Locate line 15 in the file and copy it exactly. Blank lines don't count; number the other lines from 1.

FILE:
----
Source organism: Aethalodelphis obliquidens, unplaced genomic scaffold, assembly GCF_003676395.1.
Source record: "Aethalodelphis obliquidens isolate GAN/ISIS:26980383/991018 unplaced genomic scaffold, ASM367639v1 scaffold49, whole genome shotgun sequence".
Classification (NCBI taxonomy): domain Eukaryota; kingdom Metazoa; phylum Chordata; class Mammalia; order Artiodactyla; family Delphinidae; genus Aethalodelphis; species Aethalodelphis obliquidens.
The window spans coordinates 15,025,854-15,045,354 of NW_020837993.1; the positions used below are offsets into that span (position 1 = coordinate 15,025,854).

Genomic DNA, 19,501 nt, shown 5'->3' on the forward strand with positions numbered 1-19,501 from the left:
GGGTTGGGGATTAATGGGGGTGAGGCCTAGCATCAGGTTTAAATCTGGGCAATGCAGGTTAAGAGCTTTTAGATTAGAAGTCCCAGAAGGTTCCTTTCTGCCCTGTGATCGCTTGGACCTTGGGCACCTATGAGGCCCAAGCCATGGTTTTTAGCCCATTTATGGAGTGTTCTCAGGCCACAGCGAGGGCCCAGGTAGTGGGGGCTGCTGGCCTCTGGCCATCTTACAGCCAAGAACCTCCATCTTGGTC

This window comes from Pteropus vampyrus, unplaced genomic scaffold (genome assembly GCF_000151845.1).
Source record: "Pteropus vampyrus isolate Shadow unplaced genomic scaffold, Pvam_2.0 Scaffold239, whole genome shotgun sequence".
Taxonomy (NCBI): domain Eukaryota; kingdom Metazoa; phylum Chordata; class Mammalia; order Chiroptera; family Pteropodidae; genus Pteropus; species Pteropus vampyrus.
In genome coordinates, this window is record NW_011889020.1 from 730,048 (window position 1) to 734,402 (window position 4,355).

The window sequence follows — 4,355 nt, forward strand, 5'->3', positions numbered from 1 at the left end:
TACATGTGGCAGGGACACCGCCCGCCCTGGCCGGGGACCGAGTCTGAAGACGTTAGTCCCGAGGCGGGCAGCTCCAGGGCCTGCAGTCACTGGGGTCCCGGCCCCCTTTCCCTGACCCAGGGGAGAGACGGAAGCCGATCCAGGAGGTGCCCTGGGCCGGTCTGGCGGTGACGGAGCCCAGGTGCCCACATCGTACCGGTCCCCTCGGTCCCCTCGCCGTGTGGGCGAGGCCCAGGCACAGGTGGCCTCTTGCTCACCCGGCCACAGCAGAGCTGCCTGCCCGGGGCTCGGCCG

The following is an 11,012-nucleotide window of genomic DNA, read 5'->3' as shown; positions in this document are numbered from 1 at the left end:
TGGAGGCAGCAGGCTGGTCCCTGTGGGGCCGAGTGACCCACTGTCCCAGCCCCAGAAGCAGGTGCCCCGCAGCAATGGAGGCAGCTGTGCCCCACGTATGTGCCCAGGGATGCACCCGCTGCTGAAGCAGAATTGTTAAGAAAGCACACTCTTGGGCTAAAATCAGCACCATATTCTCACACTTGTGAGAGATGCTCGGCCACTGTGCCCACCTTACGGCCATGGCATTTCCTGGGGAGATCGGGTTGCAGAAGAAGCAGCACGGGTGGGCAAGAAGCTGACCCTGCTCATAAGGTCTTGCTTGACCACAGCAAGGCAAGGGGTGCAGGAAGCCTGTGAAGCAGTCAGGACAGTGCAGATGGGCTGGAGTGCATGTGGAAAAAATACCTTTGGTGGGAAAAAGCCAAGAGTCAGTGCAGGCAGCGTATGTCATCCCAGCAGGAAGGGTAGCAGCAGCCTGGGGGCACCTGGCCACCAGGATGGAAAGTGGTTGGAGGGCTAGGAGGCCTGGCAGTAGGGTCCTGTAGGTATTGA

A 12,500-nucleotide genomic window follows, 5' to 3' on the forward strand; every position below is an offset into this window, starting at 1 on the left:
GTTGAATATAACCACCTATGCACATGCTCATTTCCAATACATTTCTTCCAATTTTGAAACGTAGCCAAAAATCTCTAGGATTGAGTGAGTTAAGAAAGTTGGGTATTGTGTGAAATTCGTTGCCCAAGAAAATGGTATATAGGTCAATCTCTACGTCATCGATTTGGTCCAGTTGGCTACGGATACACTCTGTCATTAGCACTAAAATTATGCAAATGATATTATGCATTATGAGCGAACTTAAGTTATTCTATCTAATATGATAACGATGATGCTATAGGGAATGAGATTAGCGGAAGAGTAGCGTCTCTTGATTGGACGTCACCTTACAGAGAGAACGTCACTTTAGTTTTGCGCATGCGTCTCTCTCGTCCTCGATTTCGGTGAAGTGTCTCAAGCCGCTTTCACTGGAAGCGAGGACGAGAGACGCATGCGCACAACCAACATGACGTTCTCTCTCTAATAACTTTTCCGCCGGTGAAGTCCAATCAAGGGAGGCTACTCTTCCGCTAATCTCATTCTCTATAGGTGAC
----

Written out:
A 12,500-nucleotide genomic window follows, 5' to 3' on the forward strand; every position below is an offset into this window, starting at 1 on the left: